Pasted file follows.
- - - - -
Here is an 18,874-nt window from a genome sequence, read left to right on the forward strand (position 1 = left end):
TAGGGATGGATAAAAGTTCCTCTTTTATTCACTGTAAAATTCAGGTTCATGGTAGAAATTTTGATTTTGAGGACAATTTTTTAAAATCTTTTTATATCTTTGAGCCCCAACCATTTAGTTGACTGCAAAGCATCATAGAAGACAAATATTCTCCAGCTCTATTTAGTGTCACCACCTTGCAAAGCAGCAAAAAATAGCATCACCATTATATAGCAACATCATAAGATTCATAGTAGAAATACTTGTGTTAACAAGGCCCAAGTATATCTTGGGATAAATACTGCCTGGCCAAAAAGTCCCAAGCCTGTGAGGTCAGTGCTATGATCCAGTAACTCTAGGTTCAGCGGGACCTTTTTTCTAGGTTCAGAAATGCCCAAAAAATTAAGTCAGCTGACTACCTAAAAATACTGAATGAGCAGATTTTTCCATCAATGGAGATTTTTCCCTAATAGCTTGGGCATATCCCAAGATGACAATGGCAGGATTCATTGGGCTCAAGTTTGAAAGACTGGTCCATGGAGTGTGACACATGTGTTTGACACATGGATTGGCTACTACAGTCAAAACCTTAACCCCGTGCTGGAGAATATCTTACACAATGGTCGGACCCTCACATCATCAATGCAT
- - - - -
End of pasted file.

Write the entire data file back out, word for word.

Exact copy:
Here is an 18,874-nt window from a genome sequence, read left to right on the forward strand (position 1 = left end):
TAGGGATGGATAAAAGTTCCTCTTTTATTCACTGTAAAATTCAGGTTCATGGTAGAAATTTTGATTTTGAGGACAATTTTTTAAAATCTTTTTATATCTTTGAGCCCCAACCATTTAGTTGACTGCAAAGCATCATAGAAGACAAATATTCTCCAGCTCTATTTAGTGTCACCACCTTGCAAAGCAGCAAAAAATAGCATCACCATTATATAGCAACATCATAAGATTCATAGTAGAAATACTTGTGTTAACAAGGCCCAAGTATATCTTGGGATAAATACTGCCTGGCCAAAAAGTCCCAAGCCTGTGAGGTCAGTGCTATGATCCAGTAACTCTAGGTTCAGCGGGACCTTTTTTCTAGGTTCAGAAATGCCCAAAAAATTAAGTCAGCTGACTACCTAAAAATACTGAATGAGCAGATTTTTCCATCAATGGAGATTTTTCCCTAATAGCTTGGGCATATCCCAAGATGACAATGGCAGGATTCATTGGGCTCAAGTTTGAAAGACTGGTCCATGGAGTGTGACACATGTGTTTGACACATGGATTGGCTACTACAGTCAAAACCTTAACCCCGTGCTGGAGAATATCTTACACAATGGTCGGACCCTCACATCATCAATGCAT